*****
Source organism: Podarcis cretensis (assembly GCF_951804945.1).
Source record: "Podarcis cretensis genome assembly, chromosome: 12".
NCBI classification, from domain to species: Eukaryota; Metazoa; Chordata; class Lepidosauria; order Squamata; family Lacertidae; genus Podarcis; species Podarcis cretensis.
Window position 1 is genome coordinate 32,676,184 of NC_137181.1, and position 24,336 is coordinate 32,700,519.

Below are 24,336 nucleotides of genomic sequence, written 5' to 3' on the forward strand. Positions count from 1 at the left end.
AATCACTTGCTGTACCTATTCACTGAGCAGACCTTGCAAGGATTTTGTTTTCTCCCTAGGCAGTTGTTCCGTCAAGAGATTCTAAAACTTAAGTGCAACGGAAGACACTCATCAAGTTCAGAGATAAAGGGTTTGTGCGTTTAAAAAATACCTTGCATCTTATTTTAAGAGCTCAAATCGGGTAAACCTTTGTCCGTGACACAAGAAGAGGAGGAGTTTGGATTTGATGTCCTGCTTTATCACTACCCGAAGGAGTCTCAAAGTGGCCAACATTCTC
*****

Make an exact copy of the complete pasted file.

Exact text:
Source organism: Podarcis cretensis (assembly GCF_951804945.1).
Source record: "Podarcis cretensis genome assembly, chromosome: 12".
NCBI classification, from domain to species: Eukaryota; Metazoa; Chordata; class Lepidosauria; order Squamata; family Lacertidae; genus Podarcis; species Podarcis cretensis.
Window position 1 is genome coordinate 32,676,184 of NC_137181.1, and position 24,336 is coordinate 32,700,519.

Below are 24,336 nucleotides of genomic sequence, written 5' to 3' on the forward strand. Positions count from 1 at the left end.
AATCACTTGCTGTACCTATTCACTGAGCAGACCTTGCAAGGATTTTGTTTTCTCCCTAGGCAGTTGTTCCGTCAAGAGATTCTAAAACTTAAGTGCAACGGAAGACACTCATCAAGTTCAGAGATAAAGGGTTTGTGCGTTTAAAAAATACCTTGCATCTTATTTTAAGAGCTCAAATCGGGTAAACCTTTGTCCGTGACACAAGAAGAGGAGGAGTTTGGATTTGATGTCCTGCTTTATCACTACCCGAAGGAGTCTCAAAGTGGCCAACATTCTC